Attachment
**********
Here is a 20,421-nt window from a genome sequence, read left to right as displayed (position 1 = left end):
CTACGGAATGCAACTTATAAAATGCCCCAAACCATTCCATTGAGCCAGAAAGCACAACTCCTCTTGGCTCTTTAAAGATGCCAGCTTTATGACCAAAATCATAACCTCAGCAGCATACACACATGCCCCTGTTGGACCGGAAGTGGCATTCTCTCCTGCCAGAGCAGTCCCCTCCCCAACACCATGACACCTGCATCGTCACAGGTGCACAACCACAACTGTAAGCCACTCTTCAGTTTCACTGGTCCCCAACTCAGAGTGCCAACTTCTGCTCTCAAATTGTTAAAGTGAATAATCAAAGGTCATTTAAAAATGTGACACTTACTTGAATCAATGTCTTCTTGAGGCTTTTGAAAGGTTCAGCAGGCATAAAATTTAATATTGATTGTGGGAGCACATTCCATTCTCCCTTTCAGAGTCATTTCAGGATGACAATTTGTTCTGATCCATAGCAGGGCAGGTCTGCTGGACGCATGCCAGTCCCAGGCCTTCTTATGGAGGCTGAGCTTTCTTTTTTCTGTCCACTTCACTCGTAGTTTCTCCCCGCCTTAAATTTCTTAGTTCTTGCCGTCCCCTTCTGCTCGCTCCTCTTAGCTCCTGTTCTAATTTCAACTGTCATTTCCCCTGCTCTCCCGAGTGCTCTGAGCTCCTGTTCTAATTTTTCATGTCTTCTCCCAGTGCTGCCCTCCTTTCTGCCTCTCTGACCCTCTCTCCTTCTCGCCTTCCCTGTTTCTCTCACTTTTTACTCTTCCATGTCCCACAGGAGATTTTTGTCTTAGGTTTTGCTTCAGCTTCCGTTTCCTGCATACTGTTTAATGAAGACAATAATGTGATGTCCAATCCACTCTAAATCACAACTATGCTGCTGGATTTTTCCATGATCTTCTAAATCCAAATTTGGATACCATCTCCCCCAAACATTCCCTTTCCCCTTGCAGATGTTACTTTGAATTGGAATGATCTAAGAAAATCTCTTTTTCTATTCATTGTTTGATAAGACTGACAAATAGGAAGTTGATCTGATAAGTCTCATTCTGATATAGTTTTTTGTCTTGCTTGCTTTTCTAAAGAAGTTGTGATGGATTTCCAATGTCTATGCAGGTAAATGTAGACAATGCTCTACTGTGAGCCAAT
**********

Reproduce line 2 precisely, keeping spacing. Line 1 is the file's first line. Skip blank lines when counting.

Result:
CTACGGAATGCAACTTATAAAATGCCCCAAACCATTCCATTGAGCCAGAAAGCACAACTCCTCTTGGCTCTTTAAAGATGCCAGCTTTATGACCAAAATCATAACCTCAGCAGCATACACACATGCCCCTGTTGGACCGGAAGTGGCATTCTCTCCTGCCAGAGCAGTCCCCTCCCCAACACCATGACACCTGCATCGTCACAGGTGCACAACCACAACTGTAAGCCACTCTTCAGTTTCACTGGTCCCCAACTCAGAGTGCCAACTTCTGCTCTCAAATTGTTAAAGTGAATAATCAAAGGTCATTTAAAAATGTGACACTTACTTGAATCAATGTCTTCTTGAGGCTTTTGAAAGGTTCAGCAGGCATAAAATTTAATATTGATTGTGGGAGCACATTCCATTCTCCCTTTCAGAGTCATTTCAGGATGACAATTTGTTCTGATCCATAGCAGGGCAGGTCTGCTGGACGCATGCCAGTCCCAGGCCTTCTTATGGAGGCTGAGCTTTCTTTTTTCTGTCCACTTCACTCGTAGTTTCTCCCCGCCTTAAATTTCTTAGTTCTTGCCGTCCCCTTCTGCTCGCTCCTCTTAGCTCCTGTTCTAATTTCAACTGTCATTTCCCCTGCTCTCCCGAGTGCTCTGAGCTCCTGTTCTAATTTTTCATGTCTTCTCCCAGTGCTGCCCTCCTTTCTGCCTCTCTGACCCTCTCTCCTTCTCGCCTTCCCTGTTTCTCTCACTTTTTACTCTTCCATGTCCCACAGGAGATTTTTGTCTTAGGTTTTGCTTCAGCTTCCGTTTCCTGCATACTGTTTAATGAAGACAATAATGTGATGTCCAATCCACTCTAAATCACAACTATGCTGCTGGATTTTTCCATGATCTTCTAAATCCAAATTTGGATACCATCTCCCCCAAACATTCCCTTTCCCCTTGCAGATGTTACTTTGAATTGGAATGATCTAAGAAAATCTCTTTTTCTATTCATTGTTTGATAAGACTGACAAATAGGAAGTTGATCTGATAAGTCTCATTCTGATATAGTTTTTTGTCTTGCTTGCTTTTCTAAAGAAGTTGTGATGGATTTCCAATGTCTATGCAGGTAAATGTAGACAATGCTCTACTGTGAGCCAAT